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TDF's Founding Family: The Boomers

The Boomer Family

The Dressage Foundation (TDF) was established by sport visionary Lowell Boomer in 1989. As a founder of the United States Dressage Federation in 1973, he saw the need for funding support for that organization, its members, and the growing sport of dressage. Therefore, TDF came to be.

As the leadership of TDF eventually transferred from Lowell to his son, John, the Boomer family’s increasing organizational and financial leadership shaped the Foundation into what it is today.

The following story was written by John Boomer in 2012, as he looked back and celebrated the Boomer family’s impact on the sport through TDF.

A Family Affair by John F. Boomer

My father, Lowell Boomer, died on November 20, 2011, after having celebrated his 100th birthday on October 12, 2011. During his long life, he became a giant in the equestrian world. He would not have thought of himself as a giant; he used the pronoun “we” much more often than “I.”

He founded the United States Dressage Federation (USDF) in 1973 and served as its Chief Executive Officer for the first 16 years of its life, before stepping down. My mother, Gladys, was at his side every step of the way during USDF’s formative years, using her superior shorthand skills to record the essence of what dressage people wanted their new organization to do and not do, to be and not be.

Lowell then established The Dressage Foundation (TDF) in 1989, and I had the privilege of serving as its Chief Executive Officer for almost 15 of my “retirement” years. My wife, Lynn, was at my side every step of those years, serving as Administrative Director of The Dressage Foundation. The two of us were the sole employee staff during all of that time.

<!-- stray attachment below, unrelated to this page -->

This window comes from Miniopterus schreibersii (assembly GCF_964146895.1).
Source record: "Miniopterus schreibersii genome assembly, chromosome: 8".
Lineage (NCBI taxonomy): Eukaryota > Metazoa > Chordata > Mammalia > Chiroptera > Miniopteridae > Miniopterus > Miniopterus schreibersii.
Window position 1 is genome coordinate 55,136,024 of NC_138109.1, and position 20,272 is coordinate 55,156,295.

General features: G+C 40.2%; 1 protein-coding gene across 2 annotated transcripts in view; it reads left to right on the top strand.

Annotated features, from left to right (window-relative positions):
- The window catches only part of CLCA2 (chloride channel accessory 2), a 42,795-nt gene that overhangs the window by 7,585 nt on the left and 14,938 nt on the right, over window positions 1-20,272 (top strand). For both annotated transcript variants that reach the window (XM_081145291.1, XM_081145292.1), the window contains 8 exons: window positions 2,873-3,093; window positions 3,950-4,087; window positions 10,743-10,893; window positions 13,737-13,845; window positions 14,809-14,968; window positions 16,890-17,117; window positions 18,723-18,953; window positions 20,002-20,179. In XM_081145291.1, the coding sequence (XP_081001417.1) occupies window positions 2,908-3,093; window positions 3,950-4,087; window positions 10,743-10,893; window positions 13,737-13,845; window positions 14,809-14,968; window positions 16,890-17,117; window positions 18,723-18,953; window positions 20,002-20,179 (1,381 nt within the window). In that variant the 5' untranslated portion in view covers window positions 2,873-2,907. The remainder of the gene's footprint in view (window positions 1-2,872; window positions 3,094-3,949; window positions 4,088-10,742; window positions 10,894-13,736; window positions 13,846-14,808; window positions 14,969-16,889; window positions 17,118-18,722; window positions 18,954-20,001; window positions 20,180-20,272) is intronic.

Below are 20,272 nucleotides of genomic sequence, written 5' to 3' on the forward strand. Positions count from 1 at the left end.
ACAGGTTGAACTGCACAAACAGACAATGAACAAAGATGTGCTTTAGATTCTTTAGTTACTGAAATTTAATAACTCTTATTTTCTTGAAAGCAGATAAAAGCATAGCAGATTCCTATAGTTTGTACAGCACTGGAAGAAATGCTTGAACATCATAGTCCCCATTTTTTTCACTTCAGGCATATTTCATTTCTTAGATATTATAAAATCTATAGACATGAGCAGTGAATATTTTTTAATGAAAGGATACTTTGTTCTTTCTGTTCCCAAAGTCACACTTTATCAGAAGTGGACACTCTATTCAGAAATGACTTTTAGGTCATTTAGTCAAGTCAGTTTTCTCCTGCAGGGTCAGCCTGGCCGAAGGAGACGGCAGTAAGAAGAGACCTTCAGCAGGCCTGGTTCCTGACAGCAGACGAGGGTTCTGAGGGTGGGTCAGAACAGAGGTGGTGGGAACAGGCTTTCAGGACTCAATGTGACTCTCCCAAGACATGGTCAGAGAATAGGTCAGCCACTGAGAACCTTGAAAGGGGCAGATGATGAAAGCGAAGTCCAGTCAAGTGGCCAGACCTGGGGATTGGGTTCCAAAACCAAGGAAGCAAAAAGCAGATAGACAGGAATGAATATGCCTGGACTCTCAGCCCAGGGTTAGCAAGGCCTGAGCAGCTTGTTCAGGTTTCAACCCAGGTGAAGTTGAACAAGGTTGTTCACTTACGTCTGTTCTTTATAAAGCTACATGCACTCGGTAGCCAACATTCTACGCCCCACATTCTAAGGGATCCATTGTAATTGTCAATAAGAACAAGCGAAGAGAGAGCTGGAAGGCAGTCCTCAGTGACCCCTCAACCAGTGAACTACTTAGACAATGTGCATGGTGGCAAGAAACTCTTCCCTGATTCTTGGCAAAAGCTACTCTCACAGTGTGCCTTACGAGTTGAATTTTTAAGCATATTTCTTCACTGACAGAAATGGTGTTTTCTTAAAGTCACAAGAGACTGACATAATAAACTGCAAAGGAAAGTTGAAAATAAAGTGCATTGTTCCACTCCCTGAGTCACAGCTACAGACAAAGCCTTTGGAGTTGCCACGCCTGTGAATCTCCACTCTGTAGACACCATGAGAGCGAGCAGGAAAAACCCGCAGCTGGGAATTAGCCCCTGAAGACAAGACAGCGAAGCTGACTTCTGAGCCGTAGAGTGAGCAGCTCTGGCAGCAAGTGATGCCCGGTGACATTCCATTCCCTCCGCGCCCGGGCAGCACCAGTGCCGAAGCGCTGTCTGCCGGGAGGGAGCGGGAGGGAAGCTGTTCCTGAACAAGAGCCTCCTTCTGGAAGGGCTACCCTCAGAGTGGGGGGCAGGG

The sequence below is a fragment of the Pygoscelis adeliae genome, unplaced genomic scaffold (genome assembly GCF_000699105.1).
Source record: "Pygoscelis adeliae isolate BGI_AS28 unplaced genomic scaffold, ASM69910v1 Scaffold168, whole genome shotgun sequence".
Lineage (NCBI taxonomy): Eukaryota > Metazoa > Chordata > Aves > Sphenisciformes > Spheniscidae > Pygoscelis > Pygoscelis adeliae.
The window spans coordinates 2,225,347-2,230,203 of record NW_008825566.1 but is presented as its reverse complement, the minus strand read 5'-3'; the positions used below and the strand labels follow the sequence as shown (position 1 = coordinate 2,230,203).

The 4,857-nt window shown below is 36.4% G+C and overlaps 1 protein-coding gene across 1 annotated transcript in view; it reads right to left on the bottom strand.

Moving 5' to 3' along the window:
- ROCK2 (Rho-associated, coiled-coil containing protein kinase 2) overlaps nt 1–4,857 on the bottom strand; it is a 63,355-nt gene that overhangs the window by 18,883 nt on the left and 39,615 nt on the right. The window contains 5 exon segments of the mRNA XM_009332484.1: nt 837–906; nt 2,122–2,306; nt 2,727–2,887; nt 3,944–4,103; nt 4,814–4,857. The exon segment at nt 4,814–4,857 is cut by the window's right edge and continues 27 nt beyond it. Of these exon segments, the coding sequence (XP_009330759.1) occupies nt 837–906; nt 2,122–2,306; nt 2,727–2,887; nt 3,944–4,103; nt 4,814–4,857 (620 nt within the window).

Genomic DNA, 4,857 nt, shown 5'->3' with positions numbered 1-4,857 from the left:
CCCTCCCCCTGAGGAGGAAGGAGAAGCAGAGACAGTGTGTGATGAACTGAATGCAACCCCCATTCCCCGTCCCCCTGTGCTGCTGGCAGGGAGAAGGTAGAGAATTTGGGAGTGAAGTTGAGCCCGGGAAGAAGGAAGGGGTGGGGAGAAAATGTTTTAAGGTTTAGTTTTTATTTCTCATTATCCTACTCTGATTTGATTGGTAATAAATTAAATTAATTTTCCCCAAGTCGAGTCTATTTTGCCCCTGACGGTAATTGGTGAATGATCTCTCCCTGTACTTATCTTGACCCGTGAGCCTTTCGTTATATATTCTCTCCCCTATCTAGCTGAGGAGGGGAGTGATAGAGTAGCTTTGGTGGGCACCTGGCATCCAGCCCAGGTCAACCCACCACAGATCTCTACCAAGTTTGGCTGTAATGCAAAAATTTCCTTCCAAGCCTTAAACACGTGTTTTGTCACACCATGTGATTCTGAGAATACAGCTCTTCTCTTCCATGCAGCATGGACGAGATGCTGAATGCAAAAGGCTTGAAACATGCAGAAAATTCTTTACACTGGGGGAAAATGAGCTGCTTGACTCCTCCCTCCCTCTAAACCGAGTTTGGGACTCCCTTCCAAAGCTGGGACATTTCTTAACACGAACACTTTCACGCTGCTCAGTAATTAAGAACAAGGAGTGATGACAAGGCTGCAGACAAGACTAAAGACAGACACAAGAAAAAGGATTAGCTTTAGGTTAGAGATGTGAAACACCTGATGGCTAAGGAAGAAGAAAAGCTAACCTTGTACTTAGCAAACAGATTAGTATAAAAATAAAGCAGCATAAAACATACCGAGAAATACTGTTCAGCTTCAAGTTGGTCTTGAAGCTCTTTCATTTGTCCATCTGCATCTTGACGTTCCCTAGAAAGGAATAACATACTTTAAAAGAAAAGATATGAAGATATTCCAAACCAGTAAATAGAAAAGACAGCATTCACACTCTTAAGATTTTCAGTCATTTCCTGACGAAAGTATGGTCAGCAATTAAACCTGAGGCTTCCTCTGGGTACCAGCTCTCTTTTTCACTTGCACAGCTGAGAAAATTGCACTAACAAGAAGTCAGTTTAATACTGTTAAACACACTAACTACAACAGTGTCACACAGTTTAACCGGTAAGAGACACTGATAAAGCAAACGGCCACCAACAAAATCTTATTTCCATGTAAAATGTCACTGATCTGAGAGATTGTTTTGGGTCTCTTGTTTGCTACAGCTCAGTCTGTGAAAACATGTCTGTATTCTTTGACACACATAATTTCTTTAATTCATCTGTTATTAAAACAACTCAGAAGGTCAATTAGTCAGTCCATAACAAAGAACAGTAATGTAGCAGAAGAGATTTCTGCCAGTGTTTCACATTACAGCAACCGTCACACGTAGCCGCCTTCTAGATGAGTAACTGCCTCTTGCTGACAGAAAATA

During recent years of my father’s declining health, I served as his main conduit to the equestrian world. I regularly read equestrian magazines to him, showed him DVDs, and mainly just talked “horse.” He was so excited about the progress of TDF and wanted to hear more and more about its growing family of Funds, its expanding array of grants, who was receiving them, for what purposes, and details about their horses.

In 2001, Lowell established a $500,000 Charitable Remainder Unitrust with TDF designated as “Charitable Remainderman.” This was again a family decision discussed and agreed to by my father, brother, and me. Now, since his recent death, with his estate being settled, my brother and I will not receive $250,000 each through inheritance from this piece of his estate; it is instead irrevocably secured to come to TDF upon our deaths, to be used “where needed most,” as determined by the Board of Directors, based on staff recommendations. So, this $500,000 is a Boomer Family gift.

As my father grew closer to the end of his life, it became apparent to me that he looked upon his equestrian accomplishments as a Family Affair—a “Boomer Family Affair,” if you will. My father’s vision has produced two premier dressage organizations, structured and operating as separate entities—one focused on education, the other on funding. I know he was happy about this and took pride in these accomplishments. I know he felt good about having had his family’s support and help in making these achievements possible. We, his family, feel good, too.